Treatment of Oxidative Stress with Exosomes in Myocardial Ischemia.


Liu Y(1), Wang M(1), Liang Y(1), Wang C(1), Naruse K(1), Takahashi K(1).
Author information:
(1)Department of Cardiovascular Physiology, Graduate School of Medicine, Dentistry, and Pharmaceutical Sciences, Okayama University, Okayama 700-8558, Japan.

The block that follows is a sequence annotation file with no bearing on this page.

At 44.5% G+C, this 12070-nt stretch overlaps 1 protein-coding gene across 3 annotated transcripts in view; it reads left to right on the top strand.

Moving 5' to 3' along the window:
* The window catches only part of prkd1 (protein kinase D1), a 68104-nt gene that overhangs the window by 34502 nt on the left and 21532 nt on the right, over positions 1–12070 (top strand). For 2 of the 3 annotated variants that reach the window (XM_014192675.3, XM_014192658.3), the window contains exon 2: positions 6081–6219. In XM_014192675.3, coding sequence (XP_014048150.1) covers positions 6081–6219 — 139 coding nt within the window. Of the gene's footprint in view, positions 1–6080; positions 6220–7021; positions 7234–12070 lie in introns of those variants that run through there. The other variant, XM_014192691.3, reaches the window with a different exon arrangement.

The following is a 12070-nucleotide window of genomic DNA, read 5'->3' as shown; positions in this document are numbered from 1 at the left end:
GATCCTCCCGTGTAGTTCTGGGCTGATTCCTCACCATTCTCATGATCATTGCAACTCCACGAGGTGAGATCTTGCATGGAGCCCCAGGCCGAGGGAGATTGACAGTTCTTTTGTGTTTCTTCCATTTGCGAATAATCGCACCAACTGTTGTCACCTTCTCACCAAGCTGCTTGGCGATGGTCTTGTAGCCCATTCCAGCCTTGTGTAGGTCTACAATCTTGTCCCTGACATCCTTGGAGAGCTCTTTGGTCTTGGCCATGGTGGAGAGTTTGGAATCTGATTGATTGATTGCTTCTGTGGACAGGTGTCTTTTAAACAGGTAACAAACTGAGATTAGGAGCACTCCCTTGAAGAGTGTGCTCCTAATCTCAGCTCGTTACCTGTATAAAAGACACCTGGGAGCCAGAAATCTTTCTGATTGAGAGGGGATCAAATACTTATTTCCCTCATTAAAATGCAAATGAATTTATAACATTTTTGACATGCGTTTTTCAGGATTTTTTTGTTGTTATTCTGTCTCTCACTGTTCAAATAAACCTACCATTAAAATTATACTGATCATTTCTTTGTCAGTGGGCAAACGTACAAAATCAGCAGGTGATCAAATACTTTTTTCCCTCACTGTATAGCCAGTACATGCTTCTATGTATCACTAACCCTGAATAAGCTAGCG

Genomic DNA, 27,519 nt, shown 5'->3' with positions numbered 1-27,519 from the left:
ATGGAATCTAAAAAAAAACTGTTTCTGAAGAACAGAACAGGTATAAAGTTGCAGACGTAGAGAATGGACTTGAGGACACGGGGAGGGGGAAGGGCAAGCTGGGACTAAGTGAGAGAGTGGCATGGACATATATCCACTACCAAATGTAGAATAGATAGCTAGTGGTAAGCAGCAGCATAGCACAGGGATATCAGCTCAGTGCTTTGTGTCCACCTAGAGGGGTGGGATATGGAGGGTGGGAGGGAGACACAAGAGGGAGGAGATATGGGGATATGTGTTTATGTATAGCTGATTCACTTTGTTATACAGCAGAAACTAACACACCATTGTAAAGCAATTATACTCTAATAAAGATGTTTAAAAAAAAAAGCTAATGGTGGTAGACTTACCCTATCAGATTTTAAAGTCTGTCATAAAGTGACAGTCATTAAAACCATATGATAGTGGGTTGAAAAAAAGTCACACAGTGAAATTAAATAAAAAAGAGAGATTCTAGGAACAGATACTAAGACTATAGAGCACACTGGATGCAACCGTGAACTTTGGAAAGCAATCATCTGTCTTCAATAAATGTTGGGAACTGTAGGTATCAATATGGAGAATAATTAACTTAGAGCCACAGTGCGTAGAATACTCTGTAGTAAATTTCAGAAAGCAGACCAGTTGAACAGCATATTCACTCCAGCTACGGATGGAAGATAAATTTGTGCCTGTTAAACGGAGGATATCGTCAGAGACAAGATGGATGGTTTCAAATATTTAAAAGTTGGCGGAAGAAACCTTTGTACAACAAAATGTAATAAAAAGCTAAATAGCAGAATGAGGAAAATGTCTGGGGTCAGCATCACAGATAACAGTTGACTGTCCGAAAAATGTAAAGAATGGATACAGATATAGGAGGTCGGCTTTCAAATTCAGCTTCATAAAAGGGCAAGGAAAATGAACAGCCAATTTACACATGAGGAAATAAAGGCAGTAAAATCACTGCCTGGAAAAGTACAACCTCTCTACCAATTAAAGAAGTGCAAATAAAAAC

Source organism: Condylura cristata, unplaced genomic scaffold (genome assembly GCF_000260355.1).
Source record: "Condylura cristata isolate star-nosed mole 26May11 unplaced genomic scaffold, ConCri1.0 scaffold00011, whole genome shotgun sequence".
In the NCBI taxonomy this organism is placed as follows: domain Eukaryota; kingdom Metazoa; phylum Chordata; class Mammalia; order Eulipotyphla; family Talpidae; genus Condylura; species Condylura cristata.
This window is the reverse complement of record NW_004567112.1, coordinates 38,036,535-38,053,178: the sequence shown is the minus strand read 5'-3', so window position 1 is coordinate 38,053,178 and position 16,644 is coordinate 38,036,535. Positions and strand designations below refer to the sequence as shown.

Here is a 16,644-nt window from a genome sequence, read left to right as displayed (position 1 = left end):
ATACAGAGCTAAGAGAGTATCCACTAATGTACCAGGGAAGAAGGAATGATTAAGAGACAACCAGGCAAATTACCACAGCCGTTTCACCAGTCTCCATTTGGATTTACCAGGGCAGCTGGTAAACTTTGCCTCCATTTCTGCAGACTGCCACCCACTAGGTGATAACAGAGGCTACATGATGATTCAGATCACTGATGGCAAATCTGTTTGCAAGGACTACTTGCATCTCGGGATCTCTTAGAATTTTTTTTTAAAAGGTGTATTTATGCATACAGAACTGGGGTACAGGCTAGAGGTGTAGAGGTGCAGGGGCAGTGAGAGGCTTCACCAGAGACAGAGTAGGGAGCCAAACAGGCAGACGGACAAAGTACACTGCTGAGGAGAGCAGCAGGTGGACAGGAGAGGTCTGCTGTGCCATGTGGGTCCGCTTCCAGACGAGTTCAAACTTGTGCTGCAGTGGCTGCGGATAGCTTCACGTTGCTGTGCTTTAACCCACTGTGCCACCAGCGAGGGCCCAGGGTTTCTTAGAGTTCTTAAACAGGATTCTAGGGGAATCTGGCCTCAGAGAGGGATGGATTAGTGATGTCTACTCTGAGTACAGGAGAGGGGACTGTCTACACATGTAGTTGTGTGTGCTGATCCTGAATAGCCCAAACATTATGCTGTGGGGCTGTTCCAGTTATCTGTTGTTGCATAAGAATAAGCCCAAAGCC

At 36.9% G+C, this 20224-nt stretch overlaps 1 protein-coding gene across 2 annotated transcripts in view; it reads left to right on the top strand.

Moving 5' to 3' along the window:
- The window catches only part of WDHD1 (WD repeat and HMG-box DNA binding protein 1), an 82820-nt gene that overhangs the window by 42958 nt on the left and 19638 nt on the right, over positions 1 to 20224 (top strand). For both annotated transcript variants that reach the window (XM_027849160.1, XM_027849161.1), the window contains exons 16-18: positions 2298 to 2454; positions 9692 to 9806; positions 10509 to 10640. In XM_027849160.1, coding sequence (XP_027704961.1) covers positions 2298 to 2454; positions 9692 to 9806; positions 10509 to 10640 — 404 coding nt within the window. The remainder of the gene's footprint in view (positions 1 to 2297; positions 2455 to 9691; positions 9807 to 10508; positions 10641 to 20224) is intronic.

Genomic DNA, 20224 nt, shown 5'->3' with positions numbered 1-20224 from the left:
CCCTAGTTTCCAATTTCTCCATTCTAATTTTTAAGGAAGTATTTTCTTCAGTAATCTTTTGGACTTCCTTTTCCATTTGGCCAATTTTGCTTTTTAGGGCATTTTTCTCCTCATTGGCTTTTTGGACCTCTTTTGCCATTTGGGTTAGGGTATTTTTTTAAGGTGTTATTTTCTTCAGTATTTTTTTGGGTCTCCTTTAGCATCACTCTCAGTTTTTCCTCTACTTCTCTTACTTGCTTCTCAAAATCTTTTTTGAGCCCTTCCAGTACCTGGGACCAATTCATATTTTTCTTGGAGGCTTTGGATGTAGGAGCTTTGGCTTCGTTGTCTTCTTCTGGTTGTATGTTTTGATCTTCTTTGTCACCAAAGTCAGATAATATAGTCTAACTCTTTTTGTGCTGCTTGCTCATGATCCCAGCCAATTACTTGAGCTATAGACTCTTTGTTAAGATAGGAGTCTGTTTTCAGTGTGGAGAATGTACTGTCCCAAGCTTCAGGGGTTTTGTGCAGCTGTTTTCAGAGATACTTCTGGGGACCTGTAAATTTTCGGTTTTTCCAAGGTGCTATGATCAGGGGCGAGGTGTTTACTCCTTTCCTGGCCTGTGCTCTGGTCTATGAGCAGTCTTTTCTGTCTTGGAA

A thrombus in a coronary artery causes ischemia, which eventually leads to myocardial infarction (MI) if not removed. However, removal generates reactive oxygen species (ROS), which causes ischemia-reperfusion (I/R) injury that damages the tissue and exacerbates the resulting MI. The mechanism of I/R injury is currently extensively understood. However, supplementation of exogenous antioxidants is ineffective against oxidative stress (OS). Enhancing the ability of endogenous antioxidants may be a more effective way to treat OS, and exosomes may play a role as targeted carriers. Exosomes are nanosized vesicles wrapped in biofilms which contain various complex RNAs and proteins. They are important intermediate carriers of intercellular communication and material exchange. In recent years, diagnosis and treatment with exosomes in cardiovascular diseases have gained considerable attention. Herein, we review the new findings of exosomes in the regulation of OS in coronary heart disease, discuss the possibility of exosomes as carriers for the targeted regulation of endogenous ROS generation, and compare the advantages of exosome therapy with those of stem-cell therapy. Finally, we explore several miRNAs found in exosomes against OS.